1. Vera Kurtić, Džuvljarke – Roma Lesbian Existance (Niš: Ženski Prostor, 2014).
  2. Mikey Walsh, Gypsy Boy (London: Hodder and Stoughton, 2009).
  3. Judith Butler, Bodies that Matter (London: Routledge, 1993), 105.
  4. Stuart Hall, “Introduction: Who needs ‘Identity’?”, in Questions of Cultural Identity, ed. Stuart Hall and Paul du Gay (London: Routledge, 1996).
  5. Paul Gilroy, “Diaspora and the detours of identity”, in Identity and Difference, ed. Kathryn Woodward (London: Sage, 1997).
  6. Michel Foucault, The History of Sexuality, Vol. 1: An Introduction (London: Allen Lane, 1979).
  7. Butler, Bodies that Matter, 268.
  8. Ian Hancock, “The Struggle for the Control of Identity”, Roma Participation Program Reporter 1 (1) (1998): 3.
  9. Christie Balka and Andy Rose, Twice Blessed: on being Lesbian or Gay and Jewish, (Boston: Beacon Press, 1989), 4.
  10. Paul Gilroy, “Between Camps: Race and Culture in Postmodernity. An Inaugural lecture”, Economy and Society, Volume 28, Number 2 (1999): 190.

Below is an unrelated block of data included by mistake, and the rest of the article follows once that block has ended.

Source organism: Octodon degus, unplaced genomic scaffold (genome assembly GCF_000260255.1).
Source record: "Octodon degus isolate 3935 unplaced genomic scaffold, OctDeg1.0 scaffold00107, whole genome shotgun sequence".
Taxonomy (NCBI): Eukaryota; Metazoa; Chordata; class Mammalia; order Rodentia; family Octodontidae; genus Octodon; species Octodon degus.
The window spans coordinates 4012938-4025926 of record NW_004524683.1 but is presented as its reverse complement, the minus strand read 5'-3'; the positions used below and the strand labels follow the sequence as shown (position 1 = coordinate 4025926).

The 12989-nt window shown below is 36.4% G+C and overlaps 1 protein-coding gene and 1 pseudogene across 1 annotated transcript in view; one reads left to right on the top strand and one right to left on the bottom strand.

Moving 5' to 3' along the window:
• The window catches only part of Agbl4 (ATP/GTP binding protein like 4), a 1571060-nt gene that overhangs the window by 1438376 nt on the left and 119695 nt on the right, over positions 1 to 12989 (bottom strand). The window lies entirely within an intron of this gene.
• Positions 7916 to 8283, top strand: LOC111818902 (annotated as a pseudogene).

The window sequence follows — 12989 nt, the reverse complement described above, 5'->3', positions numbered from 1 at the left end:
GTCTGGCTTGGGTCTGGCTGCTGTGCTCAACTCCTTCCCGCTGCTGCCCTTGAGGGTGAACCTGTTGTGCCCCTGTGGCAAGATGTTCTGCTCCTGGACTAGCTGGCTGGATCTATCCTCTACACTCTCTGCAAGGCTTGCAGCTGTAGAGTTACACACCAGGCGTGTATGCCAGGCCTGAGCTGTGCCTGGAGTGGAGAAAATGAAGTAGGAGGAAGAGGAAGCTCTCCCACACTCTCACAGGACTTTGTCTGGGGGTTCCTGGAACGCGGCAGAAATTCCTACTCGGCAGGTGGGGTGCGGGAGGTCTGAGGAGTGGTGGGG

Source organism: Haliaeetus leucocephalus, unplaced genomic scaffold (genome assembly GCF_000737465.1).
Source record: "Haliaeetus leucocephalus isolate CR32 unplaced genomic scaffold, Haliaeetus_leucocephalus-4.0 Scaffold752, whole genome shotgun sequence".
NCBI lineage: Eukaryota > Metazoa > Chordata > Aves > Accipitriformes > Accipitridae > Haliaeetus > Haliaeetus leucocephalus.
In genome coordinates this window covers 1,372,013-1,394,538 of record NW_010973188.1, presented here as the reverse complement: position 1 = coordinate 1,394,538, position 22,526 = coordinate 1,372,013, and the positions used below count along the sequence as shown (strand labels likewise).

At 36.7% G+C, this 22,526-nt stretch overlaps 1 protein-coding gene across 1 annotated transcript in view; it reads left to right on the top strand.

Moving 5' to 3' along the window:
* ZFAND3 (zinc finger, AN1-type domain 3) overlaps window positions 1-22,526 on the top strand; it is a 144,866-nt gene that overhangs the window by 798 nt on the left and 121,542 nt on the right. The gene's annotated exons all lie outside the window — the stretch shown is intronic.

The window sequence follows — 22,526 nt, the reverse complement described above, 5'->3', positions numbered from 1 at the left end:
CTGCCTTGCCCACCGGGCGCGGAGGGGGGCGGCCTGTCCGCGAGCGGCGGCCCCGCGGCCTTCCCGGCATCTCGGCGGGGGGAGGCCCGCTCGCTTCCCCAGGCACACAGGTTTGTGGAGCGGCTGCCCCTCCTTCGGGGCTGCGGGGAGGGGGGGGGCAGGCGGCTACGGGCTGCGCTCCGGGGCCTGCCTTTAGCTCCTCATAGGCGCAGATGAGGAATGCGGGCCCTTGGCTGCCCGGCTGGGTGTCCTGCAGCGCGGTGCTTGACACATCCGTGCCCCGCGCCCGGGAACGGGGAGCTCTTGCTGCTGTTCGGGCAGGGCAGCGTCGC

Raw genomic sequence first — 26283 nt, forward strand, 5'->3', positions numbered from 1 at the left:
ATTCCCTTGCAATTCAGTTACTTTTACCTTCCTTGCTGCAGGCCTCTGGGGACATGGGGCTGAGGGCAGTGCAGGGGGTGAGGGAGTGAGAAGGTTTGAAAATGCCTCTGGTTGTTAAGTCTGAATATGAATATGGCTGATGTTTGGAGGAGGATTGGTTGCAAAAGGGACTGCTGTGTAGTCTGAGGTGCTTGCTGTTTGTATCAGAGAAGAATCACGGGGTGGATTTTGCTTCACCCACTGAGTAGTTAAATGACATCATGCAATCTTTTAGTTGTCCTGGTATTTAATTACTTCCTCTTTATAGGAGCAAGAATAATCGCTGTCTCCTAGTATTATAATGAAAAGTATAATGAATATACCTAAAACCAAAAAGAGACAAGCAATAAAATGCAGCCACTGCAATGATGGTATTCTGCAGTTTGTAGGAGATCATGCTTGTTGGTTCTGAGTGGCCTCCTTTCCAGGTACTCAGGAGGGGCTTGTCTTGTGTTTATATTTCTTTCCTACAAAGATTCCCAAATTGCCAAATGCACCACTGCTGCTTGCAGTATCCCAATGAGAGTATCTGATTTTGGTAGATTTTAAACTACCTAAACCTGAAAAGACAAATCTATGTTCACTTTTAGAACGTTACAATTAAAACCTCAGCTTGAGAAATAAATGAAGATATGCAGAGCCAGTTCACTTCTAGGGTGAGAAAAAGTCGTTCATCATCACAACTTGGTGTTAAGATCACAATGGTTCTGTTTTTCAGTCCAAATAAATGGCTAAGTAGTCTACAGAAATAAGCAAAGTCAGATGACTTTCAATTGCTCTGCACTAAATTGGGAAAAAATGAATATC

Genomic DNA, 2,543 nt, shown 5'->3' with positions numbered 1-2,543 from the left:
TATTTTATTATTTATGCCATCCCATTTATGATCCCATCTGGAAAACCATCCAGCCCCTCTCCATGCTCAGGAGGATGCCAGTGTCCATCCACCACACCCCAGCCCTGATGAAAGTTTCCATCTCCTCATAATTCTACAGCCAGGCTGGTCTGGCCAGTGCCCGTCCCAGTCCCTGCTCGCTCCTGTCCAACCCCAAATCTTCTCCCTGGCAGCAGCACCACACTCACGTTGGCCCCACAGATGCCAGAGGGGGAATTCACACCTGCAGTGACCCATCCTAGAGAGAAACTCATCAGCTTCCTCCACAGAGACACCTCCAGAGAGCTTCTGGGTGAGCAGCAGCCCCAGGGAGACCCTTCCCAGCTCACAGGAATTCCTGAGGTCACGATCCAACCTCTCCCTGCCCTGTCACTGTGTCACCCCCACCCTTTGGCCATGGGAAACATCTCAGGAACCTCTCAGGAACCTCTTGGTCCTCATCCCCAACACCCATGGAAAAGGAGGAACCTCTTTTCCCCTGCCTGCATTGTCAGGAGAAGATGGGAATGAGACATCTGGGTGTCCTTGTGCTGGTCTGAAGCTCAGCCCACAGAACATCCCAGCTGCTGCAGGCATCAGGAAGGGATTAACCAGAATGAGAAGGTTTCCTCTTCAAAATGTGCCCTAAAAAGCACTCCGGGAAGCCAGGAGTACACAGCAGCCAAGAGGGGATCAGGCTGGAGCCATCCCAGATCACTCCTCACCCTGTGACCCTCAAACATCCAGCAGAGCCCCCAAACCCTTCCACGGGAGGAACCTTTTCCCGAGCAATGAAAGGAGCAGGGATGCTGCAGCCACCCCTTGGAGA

11. Hall, “Introduction: Who needs ‘Identity’?”, 4.
  12. Gilroy, “Diaspora and the detours of identity”, 341.
  13. Floya Anthias, “Evaluating ‘Diaspora’: Beyond Ethnicity”, Sociology, Volume 32, Number 3.
  14. Balka and Rose, Twice Blessed: on being Lesbian or Gay and Jewish, 4.
  15. Mattijs van de Port, Gypsies, Wars & Other Instances of the Wild (Amsterdam: Amsterdam University Press, 1998), 205.
  16. Butler, Bodies that Matter. Mary McIntosh, “The homosexual role”, Social Problems Volume 16 (1968).
  17. Angus Fraser, The Gypsies (Oxford: Blackwell, 1992).
  18. Sara Ahmed, “‘She’ll Wake Up One of These Days and Find She’s Turned into a Nigger’: Passing Through Hybridity”, in Performativity and Belonging, ed. Vicky Bell (London: Sage Publication, 1999).
  19. Gilroy, “Diaspora and the detours of identity”, 318.
  20. Gilroy, “Between Camps: Race and Culture in Postmodernity”, 195.